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Zyoud S.H.,Universiti Sains Malaysia | Al-Jabi S.W.,Community Pharmacy | Sweileh W.M.,An Najah National University | Awang R.,Universiti Sains Malaysia
Harm Reduction Journal

Background: Tobacco smoking is the main health-care problem in the world. Evaluation of scientific output in the field of tobacco use has been poorly explored in Middle Eastern Arab (MEA) countries to date, and there are few internationally published reports on research activity in tobacco use. The main objectives of this study were to analyse the research output originating from 13 MEA countries on tobacco fields and to examine the authorship pattern and the citations retrieved from the Scopus database.Methods: Data from 1 January 2003 through 31 December 2012 were searched for documents with specific words regarding the tobacco field as 'keywords' in the title in any 1 of the 13 MEA countries. Research productivity was evaluated based on a methodology developed and used in other bibliometric studies.Results: Five hundred documents were retrieved from 320 peer-reviewed journals. The greatest amount of research activity was from Egypt (25.4%), followed by the Kingdom of Saudi Arabia (KSA) (23.2%), Lebanon (16.3%), and Jordan (14.8%). The total number of citations for the 560 documents, at the time of data analysis (27 August 2013), was 5,585, with a mean ± SD of 9.95 ± 22.64 and a median (interquartile range) of 3(1-10). The h-index of the retrieved documents was 34. This study identified 232 (41.4%) documents from 53 countries in MEA-foreign country collaborations. By region, MEA collaborated most often with countries in the Americas (29.6%), followed by countries in the same MEA region (13.4%), especially KSA and Egypt.Conclusions: The present data reveal a promising rise and a good start for research productivity in the tobacco field in the Arab world. Research output is low in some countries, which can be improved by investing in more international and national collaborative research projects in the field of tobacco. © 2014 Zyoud et al.; licensee BioMed Central Ltd. Source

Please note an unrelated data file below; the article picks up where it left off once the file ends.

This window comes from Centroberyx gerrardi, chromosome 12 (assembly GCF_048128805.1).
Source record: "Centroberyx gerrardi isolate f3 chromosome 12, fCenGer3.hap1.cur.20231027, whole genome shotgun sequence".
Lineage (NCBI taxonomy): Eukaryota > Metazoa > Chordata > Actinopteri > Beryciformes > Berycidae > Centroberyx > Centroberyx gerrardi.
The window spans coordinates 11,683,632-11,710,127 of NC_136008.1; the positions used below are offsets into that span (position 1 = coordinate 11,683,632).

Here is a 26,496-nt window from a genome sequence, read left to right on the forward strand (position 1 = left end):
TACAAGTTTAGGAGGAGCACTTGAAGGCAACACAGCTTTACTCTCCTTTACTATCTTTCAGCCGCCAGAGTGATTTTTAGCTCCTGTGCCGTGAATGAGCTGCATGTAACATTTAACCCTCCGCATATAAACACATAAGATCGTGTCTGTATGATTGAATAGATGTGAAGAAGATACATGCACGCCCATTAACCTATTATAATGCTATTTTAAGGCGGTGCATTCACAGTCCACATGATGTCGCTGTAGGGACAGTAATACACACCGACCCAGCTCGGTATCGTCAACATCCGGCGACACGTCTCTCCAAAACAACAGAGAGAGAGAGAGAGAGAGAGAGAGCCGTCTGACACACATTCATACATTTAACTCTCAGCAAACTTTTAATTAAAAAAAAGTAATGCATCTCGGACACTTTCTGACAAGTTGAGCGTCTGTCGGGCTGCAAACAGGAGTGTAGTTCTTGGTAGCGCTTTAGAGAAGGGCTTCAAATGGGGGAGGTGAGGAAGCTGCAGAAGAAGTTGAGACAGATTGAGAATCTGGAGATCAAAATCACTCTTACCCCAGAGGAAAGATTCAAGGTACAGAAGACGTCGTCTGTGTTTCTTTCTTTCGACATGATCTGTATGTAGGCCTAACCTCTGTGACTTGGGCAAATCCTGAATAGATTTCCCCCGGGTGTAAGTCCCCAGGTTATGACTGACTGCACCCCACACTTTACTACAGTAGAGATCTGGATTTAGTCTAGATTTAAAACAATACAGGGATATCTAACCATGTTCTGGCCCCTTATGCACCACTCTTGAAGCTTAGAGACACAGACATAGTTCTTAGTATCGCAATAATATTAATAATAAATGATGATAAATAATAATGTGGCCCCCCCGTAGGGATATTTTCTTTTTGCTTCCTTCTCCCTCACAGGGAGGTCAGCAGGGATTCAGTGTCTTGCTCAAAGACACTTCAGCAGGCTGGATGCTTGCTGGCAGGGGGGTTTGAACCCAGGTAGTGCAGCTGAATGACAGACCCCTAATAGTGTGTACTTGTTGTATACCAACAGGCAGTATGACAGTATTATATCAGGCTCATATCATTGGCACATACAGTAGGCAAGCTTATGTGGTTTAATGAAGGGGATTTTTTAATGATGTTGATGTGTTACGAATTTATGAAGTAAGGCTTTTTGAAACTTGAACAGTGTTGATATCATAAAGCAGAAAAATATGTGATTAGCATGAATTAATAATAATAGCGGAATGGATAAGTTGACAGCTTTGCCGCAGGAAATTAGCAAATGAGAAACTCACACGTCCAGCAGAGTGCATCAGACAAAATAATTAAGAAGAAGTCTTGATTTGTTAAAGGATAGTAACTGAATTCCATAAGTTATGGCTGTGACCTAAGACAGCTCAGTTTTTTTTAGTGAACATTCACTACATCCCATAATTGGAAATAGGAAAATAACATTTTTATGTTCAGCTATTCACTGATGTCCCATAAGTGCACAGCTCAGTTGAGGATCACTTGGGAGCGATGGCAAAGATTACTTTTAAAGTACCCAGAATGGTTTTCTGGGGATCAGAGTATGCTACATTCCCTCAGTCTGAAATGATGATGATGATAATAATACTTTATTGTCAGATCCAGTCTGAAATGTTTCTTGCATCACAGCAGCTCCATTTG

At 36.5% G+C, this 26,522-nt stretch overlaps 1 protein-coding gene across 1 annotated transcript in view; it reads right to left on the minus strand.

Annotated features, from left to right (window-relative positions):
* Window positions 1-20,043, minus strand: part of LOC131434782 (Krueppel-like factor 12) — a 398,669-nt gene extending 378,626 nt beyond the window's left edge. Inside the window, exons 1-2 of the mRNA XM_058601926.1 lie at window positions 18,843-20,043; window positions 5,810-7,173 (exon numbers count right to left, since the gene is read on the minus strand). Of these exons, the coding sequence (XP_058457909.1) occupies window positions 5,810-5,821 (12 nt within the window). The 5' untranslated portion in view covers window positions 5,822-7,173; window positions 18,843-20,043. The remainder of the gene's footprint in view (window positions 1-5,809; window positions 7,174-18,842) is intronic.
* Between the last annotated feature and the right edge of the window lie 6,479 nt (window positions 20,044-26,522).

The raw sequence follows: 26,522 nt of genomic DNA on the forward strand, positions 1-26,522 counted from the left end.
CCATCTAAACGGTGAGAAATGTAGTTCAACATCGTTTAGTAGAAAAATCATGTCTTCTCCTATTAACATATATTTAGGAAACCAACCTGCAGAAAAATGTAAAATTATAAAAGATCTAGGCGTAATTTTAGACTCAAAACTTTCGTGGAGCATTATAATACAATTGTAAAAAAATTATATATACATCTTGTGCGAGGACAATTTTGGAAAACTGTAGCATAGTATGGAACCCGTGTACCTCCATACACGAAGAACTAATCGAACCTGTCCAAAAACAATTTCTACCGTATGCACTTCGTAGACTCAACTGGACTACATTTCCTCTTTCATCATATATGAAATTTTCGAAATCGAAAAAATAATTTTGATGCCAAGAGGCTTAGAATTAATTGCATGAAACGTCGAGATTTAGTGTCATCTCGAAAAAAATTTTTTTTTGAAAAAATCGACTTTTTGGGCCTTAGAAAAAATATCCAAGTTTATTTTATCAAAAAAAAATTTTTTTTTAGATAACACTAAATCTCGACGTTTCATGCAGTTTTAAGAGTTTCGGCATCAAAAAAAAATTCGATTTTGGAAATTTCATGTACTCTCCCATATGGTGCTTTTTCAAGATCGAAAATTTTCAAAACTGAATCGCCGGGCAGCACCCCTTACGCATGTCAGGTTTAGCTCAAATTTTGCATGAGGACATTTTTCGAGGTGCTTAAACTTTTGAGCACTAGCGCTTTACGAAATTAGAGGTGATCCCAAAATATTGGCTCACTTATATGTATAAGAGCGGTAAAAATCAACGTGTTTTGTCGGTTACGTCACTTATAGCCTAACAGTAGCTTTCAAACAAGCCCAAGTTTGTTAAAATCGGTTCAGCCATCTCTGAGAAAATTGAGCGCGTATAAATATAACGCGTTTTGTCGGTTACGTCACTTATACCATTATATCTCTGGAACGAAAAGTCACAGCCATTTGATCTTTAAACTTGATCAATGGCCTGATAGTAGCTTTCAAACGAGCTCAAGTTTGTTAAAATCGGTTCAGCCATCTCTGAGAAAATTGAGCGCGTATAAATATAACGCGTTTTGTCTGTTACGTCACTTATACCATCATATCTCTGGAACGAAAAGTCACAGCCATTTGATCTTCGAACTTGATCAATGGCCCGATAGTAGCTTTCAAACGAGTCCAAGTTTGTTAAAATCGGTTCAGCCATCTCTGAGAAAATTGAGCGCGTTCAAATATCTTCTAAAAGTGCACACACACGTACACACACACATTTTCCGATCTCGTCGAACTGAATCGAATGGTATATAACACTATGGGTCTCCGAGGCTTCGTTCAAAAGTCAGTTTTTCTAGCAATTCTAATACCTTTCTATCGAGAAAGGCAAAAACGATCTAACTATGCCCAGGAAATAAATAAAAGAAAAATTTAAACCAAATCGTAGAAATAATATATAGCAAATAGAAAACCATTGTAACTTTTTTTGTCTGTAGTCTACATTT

OBJECTIVE: To review the pharmacology, pharmacokinetics, clinical efficacy, adverse events, dosing, and administration of intranasal fentanyl spray in the treatment of breakthrough cancer pain (BTCP) in adults. DATA SOURCES: Relevant published data were identified using PubMed from inception to April 2012 using the search terms fentanyl nasal spray, intranasal fentanyl, intranasal fentanyl cancer pain, and fentanyl pectin cancer pain. Only articles evaluating the use of intranasal fentanyl spray for cancer pain were selected. STUDY SELECTION AND DATA EXTRACTION: All articles evaluating the pharmaco-kinetics of intranasal fentanyl or the clinical efficacy of intranasal fentanyl spray for the treatment of BTCP were considered; references of selected articles were manually reviewed to identify further articles. The manufacturer of intranasal fentanyl spray was also contacted to obtain information. DATA SYNTHESIS: Intranasal fentanyl spray gained Food and Drug Administration approval for the treatment of BTCP in adults with cancer receiving stable background opioid therapy for chronic pain. In doses ranging from 100 to 800 μg/ spray, intranasal fentanyl spray was found to be more effective than placebo and more effective than oral morphine or oral fentanyl formulations in reducing pain for up to 15-45 minutes; onset of analgesia was also improved with intranasal fentanyl spray. The most commonly observed adverse events included nausea, vomiting, vertigo, and dizziness. CONCLUSIONS: For the treatment of BTCP, intranasal fentanyl spray offers improved onset of analgesia compared to other oral therapies; this improved onset of analgesia may closely mimic the typical time course of a BTCP episode. Nasal administration may overcome problems such as nausea, vomiting, or xerostomia that may complicate oral administration of analgesics. Potential disadvantages include uncertainty in treating more than 4 BTCP episodes per 24 hours and a higher cost compared to generically available oral opioid analgesics. Source

Zyoud S.H.,Universiti Sains Malaysia | Al-Jabi S.W.,Community Pharmacy | Sweileh W.M.,An Najah National University
Tobacco Induced Diseases